Hundreds of "Evitas", gathering in different points of Buenos Aires, is not too big of a surprise as part of the present day cut and thrust of politics in Buenos Aires. Protesters in the crisis-stricken Argentina are showcasing new and creative ways to vent their anger against President Mauricio Macri, whose campaigning for the October 27 elections enters its final month.
The Eva Perón look-alikes are just one of the many protests. Argentina, which has been gripped by recession since 2018, is wracked by high inflation (30-percent this year so far through to August), a free-falling peso, and increasing poverty (32 percent at the end of last year). The crisis has been exacerbated once again by an acute economic crisis, following Macri's defeat in the primaries.
Since then, marches, protests and pickets have become daily occurrences. Some have paralyzed provinces across the country with calls for the government to combat inflation and unemployment, currently at 10.6-percent. Many of the protests in the capital are held within Macri's earshot, outside his Casa Rosada official residence on Plaza de Mayo, where free fruit is handed out to participants.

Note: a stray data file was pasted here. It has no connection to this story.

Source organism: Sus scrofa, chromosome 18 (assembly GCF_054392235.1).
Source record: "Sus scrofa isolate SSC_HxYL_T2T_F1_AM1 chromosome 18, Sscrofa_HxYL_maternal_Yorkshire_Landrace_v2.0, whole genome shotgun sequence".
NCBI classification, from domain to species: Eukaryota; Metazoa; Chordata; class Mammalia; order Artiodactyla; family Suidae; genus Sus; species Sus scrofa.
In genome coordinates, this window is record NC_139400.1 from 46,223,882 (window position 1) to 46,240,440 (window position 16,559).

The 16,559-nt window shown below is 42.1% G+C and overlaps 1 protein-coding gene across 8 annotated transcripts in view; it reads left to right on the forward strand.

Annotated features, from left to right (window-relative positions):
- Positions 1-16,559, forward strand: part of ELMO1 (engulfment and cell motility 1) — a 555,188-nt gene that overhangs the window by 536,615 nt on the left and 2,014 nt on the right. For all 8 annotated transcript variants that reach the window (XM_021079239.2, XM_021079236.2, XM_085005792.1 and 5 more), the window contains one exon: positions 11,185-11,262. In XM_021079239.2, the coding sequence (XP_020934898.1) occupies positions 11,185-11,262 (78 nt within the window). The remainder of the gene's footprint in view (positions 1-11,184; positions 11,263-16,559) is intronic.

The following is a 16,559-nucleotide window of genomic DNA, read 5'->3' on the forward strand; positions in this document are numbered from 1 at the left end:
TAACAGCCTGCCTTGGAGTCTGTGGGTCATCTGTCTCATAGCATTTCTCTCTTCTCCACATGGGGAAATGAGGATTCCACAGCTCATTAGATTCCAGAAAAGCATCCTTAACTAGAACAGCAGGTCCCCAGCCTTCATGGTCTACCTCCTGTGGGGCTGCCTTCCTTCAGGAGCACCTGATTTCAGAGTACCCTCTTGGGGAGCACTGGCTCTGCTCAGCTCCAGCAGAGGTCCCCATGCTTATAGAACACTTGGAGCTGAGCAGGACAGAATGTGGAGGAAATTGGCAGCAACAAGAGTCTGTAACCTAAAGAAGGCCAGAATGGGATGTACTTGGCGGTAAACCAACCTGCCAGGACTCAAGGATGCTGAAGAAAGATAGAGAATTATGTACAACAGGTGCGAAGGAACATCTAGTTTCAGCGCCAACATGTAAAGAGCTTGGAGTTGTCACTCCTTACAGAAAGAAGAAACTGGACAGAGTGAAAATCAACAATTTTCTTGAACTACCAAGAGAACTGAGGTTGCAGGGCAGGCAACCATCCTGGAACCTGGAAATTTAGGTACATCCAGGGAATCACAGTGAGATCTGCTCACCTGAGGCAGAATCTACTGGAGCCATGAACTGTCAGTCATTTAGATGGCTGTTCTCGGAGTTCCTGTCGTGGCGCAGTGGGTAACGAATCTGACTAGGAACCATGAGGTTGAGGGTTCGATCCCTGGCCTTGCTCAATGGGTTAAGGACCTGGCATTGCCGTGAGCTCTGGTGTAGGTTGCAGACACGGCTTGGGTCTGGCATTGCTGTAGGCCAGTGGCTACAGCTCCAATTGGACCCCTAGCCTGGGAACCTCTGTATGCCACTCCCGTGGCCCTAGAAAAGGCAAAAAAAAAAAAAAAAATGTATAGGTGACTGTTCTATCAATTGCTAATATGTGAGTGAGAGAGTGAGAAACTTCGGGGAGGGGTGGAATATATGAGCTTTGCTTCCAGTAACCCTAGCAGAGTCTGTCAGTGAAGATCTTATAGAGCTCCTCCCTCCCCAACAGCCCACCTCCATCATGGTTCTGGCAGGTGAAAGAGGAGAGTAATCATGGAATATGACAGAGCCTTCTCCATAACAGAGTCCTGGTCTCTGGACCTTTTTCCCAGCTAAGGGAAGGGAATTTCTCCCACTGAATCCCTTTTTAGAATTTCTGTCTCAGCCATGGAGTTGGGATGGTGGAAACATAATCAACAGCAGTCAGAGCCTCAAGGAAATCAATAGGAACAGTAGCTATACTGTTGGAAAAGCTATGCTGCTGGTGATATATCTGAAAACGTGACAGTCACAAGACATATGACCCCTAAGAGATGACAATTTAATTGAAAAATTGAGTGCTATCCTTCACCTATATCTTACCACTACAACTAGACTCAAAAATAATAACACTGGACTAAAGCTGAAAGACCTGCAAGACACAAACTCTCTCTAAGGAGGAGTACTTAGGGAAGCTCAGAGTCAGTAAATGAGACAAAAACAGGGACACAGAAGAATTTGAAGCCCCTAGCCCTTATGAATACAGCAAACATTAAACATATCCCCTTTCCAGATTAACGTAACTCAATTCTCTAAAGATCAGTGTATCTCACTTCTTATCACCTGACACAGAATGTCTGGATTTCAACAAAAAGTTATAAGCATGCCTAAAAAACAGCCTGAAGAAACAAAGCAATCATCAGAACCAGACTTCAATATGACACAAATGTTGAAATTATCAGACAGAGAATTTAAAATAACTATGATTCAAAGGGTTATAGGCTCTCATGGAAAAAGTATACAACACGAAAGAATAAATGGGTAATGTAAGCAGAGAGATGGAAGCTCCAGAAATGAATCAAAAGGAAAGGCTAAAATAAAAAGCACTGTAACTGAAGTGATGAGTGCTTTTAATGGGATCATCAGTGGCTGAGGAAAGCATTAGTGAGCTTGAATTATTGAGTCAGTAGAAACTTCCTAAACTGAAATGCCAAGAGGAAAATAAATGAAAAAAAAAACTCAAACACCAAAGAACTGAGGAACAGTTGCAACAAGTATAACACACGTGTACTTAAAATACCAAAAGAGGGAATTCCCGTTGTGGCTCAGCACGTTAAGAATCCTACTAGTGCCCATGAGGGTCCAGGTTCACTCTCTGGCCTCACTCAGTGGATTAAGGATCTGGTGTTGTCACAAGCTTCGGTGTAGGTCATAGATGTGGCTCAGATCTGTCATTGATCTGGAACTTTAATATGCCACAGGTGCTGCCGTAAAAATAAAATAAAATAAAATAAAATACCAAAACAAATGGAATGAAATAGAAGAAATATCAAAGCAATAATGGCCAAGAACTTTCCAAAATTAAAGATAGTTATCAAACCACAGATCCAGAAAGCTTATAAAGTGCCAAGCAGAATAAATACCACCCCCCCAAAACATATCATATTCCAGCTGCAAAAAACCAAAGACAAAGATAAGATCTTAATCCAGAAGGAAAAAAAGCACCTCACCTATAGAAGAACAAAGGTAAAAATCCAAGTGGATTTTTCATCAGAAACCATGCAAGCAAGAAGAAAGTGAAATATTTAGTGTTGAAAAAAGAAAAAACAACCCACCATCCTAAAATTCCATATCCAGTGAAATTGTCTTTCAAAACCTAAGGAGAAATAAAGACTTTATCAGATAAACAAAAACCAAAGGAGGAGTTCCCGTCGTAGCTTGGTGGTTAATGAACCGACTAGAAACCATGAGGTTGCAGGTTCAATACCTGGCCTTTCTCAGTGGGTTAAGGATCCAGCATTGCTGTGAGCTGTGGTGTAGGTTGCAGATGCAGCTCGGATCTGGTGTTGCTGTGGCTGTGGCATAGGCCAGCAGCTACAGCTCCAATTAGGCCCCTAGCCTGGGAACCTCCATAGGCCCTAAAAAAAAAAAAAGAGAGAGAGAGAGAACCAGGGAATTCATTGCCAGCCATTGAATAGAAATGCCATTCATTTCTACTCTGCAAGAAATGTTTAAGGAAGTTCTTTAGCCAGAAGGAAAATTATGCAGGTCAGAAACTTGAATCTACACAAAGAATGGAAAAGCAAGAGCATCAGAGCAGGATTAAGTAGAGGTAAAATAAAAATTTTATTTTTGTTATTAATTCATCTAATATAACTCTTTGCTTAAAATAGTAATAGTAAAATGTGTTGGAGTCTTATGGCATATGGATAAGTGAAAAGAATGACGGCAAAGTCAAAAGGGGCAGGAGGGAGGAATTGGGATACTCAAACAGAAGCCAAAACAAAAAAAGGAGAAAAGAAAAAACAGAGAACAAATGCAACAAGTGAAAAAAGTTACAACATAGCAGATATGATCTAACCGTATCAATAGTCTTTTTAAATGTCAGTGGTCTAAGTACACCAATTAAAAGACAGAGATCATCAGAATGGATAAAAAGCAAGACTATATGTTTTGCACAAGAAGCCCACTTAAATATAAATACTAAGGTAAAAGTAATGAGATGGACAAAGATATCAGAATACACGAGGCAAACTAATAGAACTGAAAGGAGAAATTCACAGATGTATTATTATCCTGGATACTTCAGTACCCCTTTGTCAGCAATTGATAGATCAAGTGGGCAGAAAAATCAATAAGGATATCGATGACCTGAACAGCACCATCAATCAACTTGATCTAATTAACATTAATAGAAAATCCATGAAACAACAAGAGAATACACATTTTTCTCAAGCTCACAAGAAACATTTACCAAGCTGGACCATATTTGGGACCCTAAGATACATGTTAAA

A fruit growers' federation came together to give away 20,000 kilos of pears, apples and oranges at a recent protest in Plaza de Mayo. At the beginning of the year, the Federation of Producers of Rio Negro and Neuquén established themselves on the iconic square for a "frutazo", expressing anger at the strong crisis that is hitting the agricultural sector. Other producers joined the initiative with oranges and mandarins.